Linked by Thom Holwerda on Mon 18th Jun 2012 12:19 UTC
Graphics, User Interfaces It's been one of my major pet peeves on both Android and iOS: the total and utter lack of consistency. Applications - whether first party or third party - all seem to live on islands, doing their own thing, making their own design choices regarding basic UI interactions, developing their own non-standard buttons and controls. Consistency died five years ago, and nobody seems to care but me.
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Comment by Radio
by Radio on Mon 18th Jun 2012 14:27 UTC
Radio
Member since:
2009-06-20

Sorry, but I disagree and I wrote a long answer...

Is consistency really necessary to fluidity and ease of use? I do not think so.

-Because the learning phase is short anyway, the cost is not very high.

-We are still inventing new, original way to make an application work. Consistency kills a lot of potential inventivity in UI interaction, especially moving to the rather recent and unexploited touch-based input (think that trackpads did not have multi-touch before! Two-finger scrolling should have been there earlier, instead of the shitty invisible "zones" on the sides of the trackpad).

-I have a really hard time accepting what is implied: that there is out there a "one-size-fits-all" set of UI guidelines. That seems to me a belief without grounds. Sure, it does look sensible; is it? Another illustration that the difference between theory and practice is practice.

-There is another fundamental difference between desktop and mobile computing you overlooked: mobile apps are "glanced at" in a hurry, in a time-out, in-between real-life activities or in the middle of one. The large differences between apps helps me get instantly which one it is. I am sure I launched the right one, and if I come back to my device, I know which one I am looking at or switching to.

Nevertheless, I see the interest in having some core functions of a device being consistent. That is already the case, as Apple and Google usually develop those applications themselves: email, text, contacts, maps, app management, etc.

But would you recriminate against the fact a FPS does not have the same controls than a flight sim or a RTS? Those are all games, aren't they? Why should I relearn how to do things? (Do you see the flaw?)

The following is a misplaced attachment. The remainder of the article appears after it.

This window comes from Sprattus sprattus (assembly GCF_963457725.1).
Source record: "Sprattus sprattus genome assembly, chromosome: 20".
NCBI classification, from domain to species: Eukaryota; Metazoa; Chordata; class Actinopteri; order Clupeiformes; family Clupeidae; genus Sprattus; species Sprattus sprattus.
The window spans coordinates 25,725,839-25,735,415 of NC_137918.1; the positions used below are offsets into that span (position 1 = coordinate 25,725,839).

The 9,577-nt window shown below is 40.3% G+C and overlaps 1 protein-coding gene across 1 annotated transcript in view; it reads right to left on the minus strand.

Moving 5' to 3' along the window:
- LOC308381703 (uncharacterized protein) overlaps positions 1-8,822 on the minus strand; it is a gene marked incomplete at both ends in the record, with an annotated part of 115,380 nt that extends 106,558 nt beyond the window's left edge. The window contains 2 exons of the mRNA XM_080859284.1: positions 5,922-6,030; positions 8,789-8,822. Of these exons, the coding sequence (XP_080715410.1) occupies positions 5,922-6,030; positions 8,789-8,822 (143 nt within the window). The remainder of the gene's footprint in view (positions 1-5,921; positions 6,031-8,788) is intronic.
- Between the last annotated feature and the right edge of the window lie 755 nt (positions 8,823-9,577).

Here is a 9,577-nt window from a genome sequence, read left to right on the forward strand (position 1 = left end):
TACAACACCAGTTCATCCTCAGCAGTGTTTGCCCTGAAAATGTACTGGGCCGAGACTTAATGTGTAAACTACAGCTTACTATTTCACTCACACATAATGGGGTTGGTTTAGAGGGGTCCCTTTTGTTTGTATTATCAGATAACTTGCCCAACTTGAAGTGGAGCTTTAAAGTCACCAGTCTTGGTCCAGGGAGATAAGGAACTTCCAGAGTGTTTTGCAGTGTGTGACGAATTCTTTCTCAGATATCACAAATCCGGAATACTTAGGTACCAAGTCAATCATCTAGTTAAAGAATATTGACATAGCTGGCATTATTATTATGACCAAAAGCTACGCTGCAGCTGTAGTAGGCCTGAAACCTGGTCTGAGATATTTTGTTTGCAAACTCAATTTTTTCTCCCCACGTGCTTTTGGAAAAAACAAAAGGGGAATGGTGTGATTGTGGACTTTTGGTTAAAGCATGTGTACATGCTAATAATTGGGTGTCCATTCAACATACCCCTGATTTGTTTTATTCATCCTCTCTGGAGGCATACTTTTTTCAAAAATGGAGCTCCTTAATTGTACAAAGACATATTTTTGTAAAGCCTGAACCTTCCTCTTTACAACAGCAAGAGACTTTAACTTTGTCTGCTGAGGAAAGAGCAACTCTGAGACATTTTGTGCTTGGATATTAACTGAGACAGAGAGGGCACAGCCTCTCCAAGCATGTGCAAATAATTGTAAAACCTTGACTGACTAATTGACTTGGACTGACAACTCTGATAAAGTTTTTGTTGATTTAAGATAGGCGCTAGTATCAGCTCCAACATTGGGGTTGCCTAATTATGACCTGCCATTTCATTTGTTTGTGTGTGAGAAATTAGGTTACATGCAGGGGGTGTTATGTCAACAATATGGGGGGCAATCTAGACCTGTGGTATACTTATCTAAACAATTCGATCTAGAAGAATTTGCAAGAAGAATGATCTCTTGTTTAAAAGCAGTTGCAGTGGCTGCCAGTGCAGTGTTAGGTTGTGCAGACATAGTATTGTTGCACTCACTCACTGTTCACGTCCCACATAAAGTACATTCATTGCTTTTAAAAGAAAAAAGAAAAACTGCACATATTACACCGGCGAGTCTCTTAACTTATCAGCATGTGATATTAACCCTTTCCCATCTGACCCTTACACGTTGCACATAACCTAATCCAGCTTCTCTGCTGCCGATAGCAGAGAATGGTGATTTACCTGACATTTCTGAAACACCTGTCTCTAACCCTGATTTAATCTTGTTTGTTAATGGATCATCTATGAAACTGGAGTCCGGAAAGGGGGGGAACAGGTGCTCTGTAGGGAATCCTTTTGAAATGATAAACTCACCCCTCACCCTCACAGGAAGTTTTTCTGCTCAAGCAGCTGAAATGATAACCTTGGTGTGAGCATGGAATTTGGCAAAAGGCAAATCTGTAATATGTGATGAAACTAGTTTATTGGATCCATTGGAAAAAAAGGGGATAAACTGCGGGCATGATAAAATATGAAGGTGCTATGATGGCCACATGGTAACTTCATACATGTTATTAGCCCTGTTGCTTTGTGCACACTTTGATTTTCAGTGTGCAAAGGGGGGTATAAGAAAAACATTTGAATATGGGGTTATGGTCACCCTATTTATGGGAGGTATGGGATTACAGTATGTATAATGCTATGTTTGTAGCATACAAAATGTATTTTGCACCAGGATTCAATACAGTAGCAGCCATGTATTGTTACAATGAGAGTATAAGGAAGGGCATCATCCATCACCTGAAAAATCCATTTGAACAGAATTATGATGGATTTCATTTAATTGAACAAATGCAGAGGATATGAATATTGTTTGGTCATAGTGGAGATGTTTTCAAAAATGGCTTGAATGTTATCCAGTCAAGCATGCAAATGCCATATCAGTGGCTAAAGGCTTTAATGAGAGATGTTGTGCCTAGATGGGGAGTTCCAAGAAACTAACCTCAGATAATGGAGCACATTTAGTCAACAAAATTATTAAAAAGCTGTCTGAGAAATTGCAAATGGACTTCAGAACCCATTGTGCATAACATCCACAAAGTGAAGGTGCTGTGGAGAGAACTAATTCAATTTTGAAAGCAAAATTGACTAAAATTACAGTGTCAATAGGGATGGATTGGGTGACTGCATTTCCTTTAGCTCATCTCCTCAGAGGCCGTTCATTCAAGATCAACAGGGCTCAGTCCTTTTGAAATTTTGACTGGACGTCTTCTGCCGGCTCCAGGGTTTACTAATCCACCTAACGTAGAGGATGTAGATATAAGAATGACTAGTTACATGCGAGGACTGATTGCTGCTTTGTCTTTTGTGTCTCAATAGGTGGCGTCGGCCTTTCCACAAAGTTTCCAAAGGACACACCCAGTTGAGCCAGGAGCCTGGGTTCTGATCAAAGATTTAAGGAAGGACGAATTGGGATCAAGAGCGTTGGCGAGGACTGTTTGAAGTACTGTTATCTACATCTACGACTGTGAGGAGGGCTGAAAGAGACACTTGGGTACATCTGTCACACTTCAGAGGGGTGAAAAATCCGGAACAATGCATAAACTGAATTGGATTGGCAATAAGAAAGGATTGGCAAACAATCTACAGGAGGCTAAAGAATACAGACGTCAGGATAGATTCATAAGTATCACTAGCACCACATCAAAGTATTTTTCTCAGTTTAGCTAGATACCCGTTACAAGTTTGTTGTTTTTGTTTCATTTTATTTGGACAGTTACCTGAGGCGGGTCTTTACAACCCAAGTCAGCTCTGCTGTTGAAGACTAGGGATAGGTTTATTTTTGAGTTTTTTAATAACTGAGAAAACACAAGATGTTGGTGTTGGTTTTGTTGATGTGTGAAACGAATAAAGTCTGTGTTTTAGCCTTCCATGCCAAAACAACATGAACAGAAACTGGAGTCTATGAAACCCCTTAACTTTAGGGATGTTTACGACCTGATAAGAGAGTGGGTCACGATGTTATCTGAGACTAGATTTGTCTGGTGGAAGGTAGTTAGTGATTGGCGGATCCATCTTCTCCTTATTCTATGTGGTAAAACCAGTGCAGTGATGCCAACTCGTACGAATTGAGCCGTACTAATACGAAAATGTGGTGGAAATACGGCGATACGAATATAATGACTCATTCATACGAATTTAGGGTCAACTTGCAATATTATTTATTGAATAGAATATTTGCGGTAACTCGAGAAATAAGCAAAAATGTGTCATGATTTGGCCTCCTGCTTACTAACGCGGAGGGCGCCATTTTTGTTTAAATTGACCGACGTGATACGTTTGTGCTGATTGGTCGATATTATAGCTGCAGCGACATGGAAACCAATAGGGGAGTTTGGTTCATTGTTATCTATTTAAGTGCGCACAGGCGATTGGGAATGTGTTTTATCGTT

Reply Score: 8

RE: Comment by Radio
by Thom_Holwerda on Mon 18th Jun 2012 15:29 in reply to "Comment by Radio"
Thom_Holwerda Member since:
2005-06-29

But would you recriminate against the fact a FPS does not have the same controls than a flight sim or a RTS? Those are all games, aren't they? Why should I relearn how to do things? (Do you see the flaw?)


You just proved my point. Equating applications to games is the very problem! A game is entertainment, an experience - it doesn't help you accomplish a task. The game itself is the goal.

A game in and of itself is an end - not the means to anything.

An application, on the other hand, should be the means to an end - not the end itself.

See the flaw?

Edited 2012-06-18 15:29 UTC

Reply Parent Score: 3

RE[2]: Comment by Radio
by Radio on Mon 18th Jun 2012 15:51 in reply to "RE: Comment by Radio"
Radio Member since:
2009-06-20

No, I don't. The fact that a game defines its own goal(s) is irrelevant. And are you sure a game UI "doesn't help you accomplish a task"? You must have played only really bad games :-P

More to the point, the "entertainment" or "experience" is more related to the content of the game, not to its UI. You can argue the opposite since the apprition of kinect/move, but for the vast majority of games, it is just keyboard+mouse and really diverse, genre-specific UI and behaviors (right-click gives a different response in each game genre, and even between RTS titles, for example).

Once a task is defined - whatever it is, whoever defines it -, the best way to get it done may not be one "standard" UI, and games are an extreme proof of that.

If you think there is a standard UI which is able to encompass all possible data input and manipulation - or a set rich enough to feel "complete" -, I expect to see a proof of that. I am genuinely interested.

Reply Parent Score: 1

RE: Comment by Radio
by daedalus on Tue 19th Jun 2012 07:31 in reply to "Comment by Radio"
daedalus Member since:
2011-01-14

But would you recriminate against the fact a FPS does not have the same controls than a flight sim or a RTS? Those are all games, aren't they? Why should I relearn how to do things? (Do you see the flaw?)


But hold on, games is way too broad an area like that. Different game styles do different things, and so different controls are a necessity. FPSs and flight sims are as different as word processors and calculators. Take FPSs though - they tend to all have similar controls and even displays. You can go from one game to another by a different publisher and just start playing, no need to re-learn everything. WASD and the mouse and you're sorted...

Reply Parent Score: 1

RE: Comment by Radio
by Archimboldo on Tue 19th Jun 2012 18:21 in reply to "Comment by Radio"
Archimboldo Member since:
2012-06-19

I agree. On a desktop, consistency in menus and dialog boxes is about all the consistency I need, knowing where to open files, print, create a new document, how to navigate to directories ... etc.

On a tablet running iOS where "only one application is visible at any given time", isn't that a virtue for a limited screen?

What would a good alternative look like? That's not a rhetorical question, I would really like to know.

Reply Parent Score: 2